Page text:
Baker, E., & McLeod, S. (2011a). Evidence-based practice for children with speech sound disorders: Part 1: Narrative review. Language, Speech, and Hearing Services in Schools, 42, 102–139.
Baker, E., & McLeod, S. (2011b). Evidence-based practice for children with speech sound disorders: Part 2: Application to clinical practice. Language, Speech, and Hearing Services in Schools, 42, 140–151.
Harbour, R., & Miller, J. 2001). A new system for grading recommendations in evidence-based guidelines. British Medical Journal, 11, 334–336.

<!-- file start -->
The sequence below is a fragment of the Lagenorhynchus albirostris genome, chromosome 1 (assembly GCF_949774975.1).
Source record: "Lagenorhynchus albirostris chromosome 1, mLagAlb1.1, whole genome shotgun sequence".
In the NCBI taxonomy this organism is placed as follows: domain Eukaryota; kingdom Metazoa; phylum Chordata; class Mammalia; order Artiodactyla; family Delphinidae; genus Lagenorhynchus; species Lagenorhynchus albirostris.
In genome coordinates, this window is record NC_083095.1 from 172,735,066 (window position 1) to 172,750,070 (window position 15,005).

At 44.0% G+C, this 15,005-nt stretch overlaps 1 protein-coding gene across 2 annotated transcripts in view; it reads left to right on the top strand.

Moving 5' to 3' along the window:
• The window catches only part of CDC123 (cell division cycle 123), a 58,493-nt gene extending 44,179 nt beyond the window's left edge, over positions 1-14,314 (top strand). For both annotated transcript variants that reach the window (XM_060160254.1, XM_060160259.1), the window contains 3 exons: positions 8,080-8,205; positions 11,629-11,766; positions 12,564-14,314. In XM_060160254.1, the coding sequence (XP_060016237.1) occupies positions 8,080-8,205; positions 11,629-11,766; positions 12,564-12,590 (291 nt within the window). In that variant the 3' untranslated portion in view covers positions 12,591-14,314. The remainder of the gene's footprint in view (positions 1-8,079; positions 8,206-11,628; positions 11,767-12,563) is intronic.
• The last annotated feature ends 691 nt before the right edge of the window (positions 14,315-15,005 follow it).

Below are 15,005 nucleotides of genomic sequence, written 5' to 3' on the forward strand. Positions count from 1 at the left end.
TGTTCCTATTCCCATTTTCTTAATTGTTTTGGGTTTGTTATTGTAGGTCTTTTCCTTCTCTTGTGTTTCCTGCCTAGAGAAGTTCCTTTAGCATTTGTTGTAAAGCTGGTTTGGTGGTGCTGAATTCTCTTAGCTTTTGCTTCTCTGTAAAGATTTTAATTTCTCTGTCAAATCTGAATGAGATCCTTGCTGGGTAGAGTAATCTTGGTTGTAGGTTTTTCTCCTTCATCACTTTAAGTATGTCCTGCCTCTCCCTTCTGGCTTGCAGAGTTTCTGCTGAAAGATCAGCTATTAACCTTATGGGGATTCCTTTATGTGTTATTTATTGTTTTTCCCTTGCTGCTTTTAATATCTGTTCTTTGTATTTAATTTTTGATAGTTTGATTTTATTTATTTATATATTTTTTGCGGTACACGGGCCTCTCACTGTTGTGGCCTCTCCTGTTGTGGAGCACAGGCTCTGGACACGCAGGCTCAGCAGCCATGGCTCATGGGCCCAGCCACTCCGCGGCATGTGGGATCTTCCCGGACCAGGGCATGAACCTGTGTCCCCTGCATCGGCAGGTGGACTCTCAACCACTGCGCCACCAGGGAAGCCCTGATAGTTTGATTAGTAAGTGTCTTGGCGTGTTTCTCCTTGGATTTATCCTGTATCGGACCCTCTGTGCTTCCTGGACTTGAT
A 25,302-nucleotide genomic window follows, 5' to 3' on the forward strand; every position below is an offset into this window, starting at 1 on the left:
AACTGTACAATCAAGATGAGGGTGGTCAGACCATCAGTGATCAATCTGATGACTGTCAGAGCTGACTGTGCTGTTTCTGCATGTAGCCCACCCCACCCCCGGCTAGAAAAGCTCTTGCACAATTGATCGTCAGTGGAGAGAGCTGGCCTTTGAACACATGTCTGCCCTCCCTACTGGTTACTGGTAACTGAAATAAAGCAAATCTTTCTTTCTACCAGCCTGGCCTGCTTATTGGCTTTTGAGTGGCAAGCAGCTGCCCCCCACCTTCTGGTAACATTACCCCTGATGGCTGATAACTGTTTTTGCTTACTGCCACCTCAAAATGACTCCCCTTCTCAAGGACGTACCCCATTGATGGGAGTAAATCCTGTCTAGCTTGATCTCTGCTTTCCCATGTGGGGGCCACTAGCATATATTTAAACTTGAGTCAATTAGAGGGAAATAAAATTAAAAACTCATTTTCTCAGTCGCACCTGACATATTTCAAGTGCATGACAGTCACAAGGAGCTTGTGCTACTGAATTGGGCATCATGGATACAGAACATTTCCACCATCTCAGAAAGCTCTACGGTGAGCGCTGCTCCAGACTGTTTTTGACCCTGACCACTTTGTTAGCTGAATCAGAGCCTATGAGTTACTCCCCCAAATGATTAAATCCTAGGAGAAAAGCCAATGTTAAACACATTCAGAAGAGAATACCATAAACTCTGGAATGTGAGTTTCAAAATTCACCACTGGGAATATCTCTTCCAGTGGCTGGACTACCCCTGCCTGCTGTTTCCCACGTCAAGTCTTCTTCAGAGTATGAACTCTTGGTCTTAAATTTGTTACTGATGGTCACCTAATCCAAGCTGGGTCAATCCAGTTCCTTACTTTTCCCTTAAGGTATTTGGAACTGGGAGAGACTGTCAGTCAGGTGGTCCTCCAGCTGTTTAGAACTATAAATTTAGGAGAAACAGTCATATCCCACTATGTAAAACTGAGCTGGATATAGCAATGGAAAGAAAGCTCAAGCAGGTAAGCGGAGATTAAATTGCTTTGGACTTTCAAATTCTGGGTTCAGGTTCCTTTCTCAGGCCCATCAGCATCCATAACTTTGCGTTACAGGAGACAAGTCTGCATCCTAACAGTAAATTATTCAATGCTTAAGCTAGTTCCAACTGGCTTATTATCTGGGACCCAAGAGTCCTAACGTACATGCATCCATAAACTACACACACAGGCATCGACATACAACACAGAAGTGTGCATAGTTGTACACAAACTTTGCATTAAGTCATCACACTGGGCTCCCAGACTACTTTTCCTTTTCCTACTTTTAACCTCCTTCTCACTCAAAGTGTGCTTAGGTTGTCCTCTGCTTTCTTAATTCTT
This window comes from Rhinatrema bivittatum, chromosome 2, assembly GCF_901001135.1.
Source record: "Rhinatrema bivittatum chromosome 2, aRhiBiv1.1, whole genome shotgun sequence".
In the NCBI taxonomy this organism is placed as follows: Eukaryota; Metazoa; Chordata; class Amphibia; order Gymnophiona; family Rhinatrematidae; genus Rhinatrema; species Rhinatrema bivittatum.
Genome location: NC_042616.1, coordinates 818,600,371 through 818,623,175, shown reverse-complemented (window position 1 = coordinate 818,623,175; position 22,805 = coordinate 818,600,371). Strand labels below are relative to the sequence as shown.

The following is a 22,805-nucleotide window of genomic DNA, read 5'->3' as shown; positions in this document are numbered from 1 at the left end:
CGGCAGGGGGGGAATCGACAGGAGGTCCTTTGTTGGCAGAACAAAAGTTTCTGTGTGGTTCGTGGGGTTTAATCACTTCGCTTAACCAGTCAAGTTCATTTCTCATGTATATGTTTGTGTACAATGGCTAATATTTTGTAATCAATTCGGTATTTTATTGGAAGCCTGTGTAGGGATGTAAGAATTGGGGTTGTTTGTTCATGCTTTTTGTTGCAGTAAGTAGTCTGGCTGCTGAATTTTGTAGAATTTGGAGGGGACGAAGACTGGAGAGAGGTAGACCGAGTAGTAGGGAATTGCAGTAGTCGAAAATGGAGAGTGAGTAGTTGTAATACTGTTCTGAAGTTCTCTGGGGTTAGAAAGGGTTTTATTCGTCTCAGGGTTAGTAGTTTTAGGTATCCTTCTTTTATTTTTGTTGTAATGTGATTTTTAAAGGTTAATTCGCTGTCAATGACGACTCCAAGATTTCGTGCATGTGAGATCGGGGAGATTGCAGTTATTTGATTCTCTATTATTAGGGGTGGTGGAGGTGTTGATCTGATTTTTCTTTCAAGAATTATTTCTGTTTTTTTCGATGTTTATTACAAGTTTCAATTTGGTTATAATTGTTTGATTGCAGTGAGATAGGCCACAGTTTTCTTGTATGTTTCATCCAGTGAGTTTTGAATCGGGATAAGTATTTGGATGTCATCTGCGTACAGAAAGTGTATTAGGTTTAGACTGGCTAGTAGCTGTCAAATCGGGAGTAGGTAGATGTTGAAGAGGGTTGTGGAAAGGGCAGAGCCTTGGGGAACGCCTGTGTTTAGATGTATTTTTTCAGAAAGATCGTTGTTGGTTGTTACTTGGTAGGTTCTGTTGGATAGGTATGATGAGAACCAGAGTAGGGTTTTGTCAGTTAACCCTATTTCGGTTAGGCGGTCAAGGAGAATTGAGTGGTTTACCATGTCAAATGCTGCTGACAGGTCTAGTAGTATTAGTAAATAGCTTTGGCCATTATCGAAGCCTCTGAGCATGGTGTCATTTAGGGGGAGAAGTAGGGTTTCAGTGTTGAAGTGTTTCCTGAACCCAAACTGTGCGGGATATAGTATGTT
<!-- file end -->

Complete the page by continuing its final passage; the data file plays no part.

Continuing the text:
Sackett, D. (2000). Evidence-based medicine: How to practice and teach EBM (2nd ed.). Edinburgh, UK: Churchill Livingstone.
Scottish Intercollegiate Guideline Network. (2011). http://www.sign.ac.uk
Van Riper, C. (1978). Speech correction: Principles and methods (6th ed.). Englewood Cliffs, NJ: Prentice-Hall.
Williams, A. L. (2010). Multiple oppositions intervention, in Williams, McLeod & McCauley (Eds). Interventions for speech sound disorders in children. Baltimore, MD: Brookes Publishing, pp. 73–94.